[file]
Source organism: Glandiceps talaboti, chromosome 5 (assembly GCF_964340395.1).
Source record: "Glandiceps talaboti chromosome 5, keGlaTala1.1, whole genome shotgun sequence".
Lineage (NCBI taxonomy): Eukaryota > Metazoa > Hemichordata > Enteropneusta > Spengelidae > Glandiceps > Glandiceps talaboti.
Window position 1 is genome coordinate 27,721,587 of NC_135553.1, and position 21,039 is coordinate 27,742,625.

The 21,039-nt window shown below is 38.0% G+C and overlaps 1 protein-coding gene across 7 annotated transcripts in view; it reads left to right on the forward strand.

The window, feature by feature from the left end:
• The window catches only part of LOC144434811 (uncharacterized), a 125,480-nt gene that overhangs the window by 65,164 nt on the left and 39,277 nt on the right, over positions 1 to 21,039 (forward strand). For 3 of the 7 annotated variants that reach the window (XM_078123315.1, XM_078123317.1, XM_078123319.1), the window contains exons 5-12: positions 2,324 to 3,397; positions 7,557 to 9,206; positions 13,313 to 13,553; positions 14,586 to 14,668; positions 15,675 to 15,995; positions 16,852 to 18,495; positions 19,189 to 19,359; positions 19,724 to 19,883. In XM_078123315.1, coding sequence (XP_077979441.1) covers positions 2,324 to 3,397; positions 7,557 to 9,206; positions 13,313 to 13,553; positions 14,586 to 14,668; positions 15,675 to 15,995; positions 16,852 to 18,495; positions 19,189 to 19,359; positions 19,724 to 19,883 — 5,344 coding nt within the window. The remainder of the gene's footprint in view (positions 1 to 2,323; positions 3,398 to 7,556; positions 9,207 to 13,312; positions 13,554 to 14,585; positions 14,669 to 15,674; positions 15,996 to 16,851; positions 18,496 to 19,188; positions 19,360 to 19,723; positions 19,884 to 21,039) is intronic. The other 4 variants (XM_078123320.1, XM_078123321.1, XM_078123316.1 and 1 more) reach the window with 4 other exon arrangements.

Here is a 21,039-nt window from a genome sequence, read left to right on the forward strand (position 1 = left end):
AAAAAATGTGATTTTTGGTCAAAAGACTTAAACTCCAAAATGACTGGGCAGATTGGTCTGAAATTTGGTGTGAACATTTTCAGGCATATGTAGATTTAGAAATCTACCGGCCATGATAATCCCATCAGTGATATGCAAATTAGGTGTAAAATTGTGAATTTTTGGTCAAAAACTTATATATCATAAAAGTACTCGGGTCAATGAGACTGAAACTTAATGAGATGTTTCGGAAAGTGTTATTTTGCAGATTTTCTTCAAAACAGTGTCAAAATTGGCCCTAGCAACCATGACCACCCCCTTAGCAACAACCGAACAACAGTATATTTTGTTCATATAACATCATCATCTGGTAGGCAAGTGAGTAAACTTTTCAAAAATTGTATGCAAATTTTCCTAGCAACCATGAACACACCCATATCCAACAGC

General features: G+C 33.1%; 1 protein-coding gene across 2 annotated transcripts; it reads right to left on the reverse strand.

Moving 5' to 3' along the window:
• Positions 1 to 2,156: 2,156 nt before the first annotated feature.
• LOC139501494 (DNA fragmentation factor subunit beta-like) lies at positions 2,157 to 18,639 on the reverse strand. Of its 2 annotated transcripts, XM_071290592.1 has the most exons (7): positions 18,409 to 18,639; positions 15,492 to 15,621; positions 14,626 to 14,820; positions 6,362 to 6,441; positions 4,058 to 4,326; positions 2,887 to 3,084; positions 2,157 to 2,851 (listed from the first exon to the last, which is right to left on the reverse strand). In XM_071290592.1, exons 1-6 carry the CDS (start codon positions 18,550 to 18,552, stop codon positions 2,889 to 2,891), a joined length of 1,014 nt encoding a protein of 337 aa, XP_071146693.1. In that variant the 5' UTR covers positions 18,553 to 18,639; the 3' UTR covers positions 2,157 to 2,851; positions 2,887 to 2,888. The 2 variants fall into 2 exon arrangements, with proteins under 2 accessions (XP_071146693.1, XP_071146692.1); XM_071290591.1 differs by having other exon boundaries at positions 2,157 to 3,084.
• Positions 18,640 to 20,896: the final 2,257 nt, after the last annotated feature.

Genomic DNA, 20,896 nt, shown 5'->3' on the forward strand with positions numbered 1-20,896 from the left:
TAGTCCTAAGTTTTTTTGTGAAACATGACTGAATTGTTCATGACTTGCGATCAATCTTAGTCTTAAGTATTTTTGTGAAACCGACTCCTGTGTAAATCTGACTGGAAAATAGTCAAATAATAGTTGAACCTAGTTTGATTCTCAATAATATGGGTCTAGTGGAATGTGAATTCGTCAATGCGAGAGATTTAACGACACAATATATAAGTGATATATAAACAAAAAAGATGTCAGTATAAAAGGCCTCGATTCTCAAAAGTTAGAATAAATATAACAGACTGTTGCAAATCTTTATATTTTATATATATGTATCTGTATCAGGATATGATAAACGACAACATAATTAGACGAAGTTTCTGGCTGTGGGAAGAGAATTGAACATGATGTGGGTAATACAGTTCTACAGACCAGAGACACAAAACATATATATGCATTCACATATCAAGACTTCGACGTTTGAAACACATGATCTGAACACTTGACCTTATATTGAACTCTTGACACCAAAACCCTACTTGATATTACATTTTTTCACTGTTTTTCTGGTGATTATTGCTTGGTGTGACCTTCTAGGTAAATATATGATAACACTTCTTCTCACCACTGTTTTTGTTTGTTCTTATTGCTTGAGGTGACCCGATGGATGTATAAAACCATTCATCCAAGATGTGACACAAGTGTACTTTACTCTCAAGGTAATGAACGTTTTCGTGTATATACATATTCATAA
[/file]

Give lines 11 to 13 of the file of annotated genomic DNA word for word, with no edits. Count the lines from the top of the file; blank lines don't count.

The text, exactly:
Moving 5' to 3' along the window:
• Positions 1 to 2,156: 2,156 nt before the first annotated feature.
• LOC139501494 (DNA fragmentation factor subunit beta-like) lies at positions 2,157 to 18,639 on the reverse strand. Of its 2 annotated transcripts, XM_071290592.1 has the most exons (7): positions 18,409 to 18,639; positions 15,492 to 15,621; positions 14,626 to 14,820; positions 6,362 to 6,441; positions 4,058 to 4,326; positions 2,887 to 3,084; positions 2,157 to 2,851 (listed from the first exon to the last, which is right to left on the reverse strand). In XM_071290592.1, exons 1-6 carry the CDS (start codon positions 18,550 to 18,552, stop codon positions 2,889 to 2,891), a joined length of 1,014 nt encoding a protein of 337 aa, XP_071146693.1. In that variant the 5' UTR covers positions 18,553 to 18,639; the 3' UTR covers positions 2,157 to 2,851; positions 2,887 to 2,888. The 2 variants fall into 2 exon arrangements, with proteins under 2 accessions (XP_071146693.1, XP_071146692.1); XM_071290591.1 differs by having other exon boundaries at positions 2,157 to 3,084.